Strip away the sexy marketing and what you have is just another digital platform shifting legal responsibilities and risks.
A Toronto actor and cabaret performer, a precarious employee, poses for a photo in April 2021 at the Elgin theatre.
THE CANADIAN PRESS/Chris Young
As the gig economy and precarious work become more prevalent, there’s a growing need for some form of universal income support to help these workers.
Food delivery couriers congregate in Turin, Italy.
Gig work is entering almost every industry and changing the relationship between workers, employers, service providers and customers. But gig workers face new and unique challenges.
Why have Uber drivers been regarded more favourably than taxi drivers?
Taxi drivers and Uber drivers perform the same work, but Uber’s categorization as a tech company has contributed to the historical stigma against taxi drivers.
Recent layoffs at Bell Media Inc. and Huffington Post Canada have revealed the increasing precarity of journalism work.
A rise in contract and gig work in professional and creative fields is affecting steady employment. Research shows that to maintain a career in these fields, a worker needs to consider family.
Uber drivers of the App Drivers & Couriers Union celebrate as they listen to a British Supreme Court decision that ruled Uber drivers should be classified as workers and not self-employed contractors.
(AP Photo/Frank Augstein)
The British Supreme Court ruling in favour of Uber drivers offers some hope that gig workers, many of them immigrants, might finally be given basic rights. But there’s still lots of work to do.
The COVID-19 pandemic has hit freelancers and gig workers hard. Here’s how they can get through the crisis.
Freelancers who have lost work during the COVID-19 crisis can take steps to ensure they have a successful long-term career in the post-pandemic period.
In this August 2020 photo, travellers request an Uber ride at Los Angeles International Airport.
(AP Photo/Damian Dovarganes)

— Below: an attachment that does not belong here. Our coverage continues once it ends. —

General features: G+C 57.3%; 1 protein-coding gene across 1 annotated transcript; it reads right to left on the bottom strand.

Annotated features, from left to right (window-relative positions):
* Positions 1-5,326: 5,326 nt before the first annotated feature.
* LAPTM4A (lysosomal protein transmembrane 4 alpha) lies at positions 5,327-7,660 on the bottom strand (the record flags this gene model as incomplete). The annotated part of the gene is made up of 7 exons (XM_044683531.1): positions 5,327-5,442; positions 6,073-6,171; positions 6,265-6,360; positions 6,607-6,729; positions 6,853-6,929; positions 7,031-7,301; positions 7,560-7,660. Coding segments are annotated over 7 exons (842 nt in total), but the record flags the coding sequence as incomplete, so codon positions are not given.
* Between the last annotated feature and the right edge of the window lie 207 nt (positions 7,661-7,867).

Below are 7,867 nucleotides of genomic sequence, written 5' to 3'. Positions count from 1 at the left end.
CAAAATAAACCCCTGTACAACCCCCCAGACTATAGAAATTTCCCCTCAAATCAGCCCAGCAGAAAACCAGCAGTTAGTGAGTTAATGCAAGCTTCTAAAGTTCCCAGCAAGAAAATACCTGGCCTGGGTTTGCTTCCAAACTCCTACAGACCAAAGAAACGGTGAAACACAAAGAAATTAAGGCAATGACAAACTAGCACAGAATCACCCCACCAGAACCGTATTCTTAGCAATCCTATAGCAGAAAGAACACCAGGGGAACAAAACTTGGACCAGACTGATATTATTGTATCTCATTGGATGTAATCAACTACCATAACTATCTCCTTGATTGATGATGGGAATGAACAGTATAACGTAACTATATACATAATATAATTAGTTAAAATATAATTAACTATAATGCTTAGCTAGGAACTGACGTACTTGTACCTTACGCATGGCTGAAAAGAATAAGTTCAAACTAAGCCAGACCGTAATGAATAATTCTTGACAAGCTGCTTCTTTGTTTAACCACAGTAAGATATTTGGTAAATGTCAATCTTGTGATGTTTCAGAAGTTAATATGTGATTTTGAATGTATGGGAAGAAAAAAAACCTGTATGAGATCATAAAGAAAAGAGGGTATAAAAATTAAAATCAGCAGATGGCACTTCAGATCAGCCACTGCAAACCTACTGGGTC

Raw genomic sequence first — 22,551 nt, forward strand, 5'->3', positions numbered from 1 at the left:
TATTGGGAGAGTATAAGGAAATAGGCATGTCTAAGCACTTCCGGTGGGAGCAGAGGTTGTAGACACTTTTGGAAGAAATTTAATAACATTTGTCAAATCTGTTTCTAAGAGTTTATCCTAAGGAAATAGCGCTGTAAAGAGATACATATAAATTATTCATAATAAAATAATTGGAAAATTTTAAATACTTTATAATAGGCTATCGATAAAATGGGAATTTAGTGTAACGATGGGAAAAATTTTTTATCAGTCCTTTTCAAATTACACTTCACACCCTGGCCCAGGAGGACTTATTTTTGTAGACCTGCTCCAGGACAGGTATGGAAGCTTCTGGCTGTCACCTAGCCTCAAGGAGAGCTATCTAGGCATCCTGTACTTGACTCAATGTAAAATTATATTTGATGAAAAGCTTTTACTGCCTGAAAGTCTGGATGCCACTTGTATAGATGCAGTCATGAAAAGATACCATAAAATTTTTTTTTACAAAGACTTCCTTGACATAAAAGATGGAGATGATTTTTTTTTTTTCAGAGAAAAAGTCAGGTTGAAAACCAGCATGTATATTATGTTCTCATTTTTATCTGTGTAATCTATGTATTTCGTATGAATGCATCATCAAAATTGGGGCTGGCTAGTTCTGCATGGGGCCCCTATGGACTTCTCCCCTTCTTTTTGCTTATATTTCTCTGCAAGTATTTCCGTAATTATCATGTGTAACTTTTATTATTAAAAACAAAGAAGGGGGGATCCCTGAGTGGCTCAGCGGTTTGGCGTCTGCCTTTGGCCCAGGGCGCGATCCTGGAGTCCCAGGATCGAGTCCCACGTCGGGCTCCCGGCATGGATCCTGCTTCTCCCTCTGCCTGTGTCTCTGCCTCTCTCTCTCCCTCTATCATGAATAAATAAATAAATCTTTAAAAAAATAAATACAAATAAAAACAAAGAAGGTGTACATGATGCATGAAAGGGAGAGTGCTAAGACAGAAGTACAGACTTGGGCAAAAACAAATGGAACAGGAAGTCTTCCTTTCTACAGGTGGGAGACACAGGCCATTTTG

Proposition 22 keeps workers for app-based companies like Uber and Lyft classified as independent contractors, but it also reveals deeper problems with contemporary labour markets.
Proposition 22 reverses a 2019 state law.
AP Photo/Richard Vogel
The debate over how to classify gig workers pits flexibility against the higher incomes and benefits that come with being classified as an employee.
California’s Proposition 22 would reverse a new law that made Uber and Lyft drivers employees.
Frederic J. Brown/AFP via Getty Images
Workers say they love the freedom of platforms like Uber and TaskRabbit but find it hard to earn a livable wage. Cooperatives that give worker-owners a voice in how they are run offer a solution.
With the recession exposing more workers to the vagaries of gig work, it’s more urgent than ever to close the legal loopholes that deny workers employment rights.
Samuel Diaz, a delivery worker for Amazon Prime, loads his vehicle with groceries from Whole Foods in Miami.
AP Photo/Lynne Sladky
Delivery workers and others who ensure most people don’t have to go outside for essential goods are creating what economic theorists call an uncompensated ‘positive externality.’
A delivery rider in Sydney’s deserted Chinatown precinct, March 24 2020.
Food delivery workers are now essential workers. But they’re still not treated as employees.
Uber drivers have fewer labor rights than most full-time employees.
Justin Sullivan/Getty Images
A scholar of the American safety net explains how, through her own brother, she’s getting a personal window into what it means to face COVID-19 as a worker in the gig economy.
President Donald Trump shakes hands with Walmart CEO Doug McMillon at a White House press conference joining government and corporate officials – but no representatives of workers.
AP Photo/Alex Brandon
If government and business collaborate with workers, a scholar of labor relations writes, current economic problems could get less severe, the recovery smoother and lasting prosperity more likely.
Uber’s loss of its licence to operate in London signals uberisation is not an unstoppable force. Job insecurity, though, is on the march.
We need to see uberisation in the context of all forms of precarious and insecure work becoming more acceptable.
Work isn’t as stable as it once was.
A growing number of jobs are becoming less stable, with fewer benefits and stagnating wages. This is taking a significant toll on the psychological health of workers.
The delivery riders consider that the correction of possible errors is part of their missions, even if they are not remunerated for these additional tasks.
Massimo Parisi / Shutterstock
The tensions between platforms and their workers can be better understood by studying the mutual expectations of both parties.
Many gig workers are vulnerable to work-related accidents, so what can be done to ensure they are insured for injury and illness?
Many vulnerable workers aren’t covered for work-related injuries and illness. Employment law is largely a federal matter while compensation schemes are state-run, but there’s a way to fix the problem.
The 80% of musicians who freelance or are self-employed need to have an array of transferable skills to make a living.
It isn’t easy, but musicians build ‘portfolio careers’ by being adaptable, multiskilled and willing to learn, so they can pursue creative work that they believe in.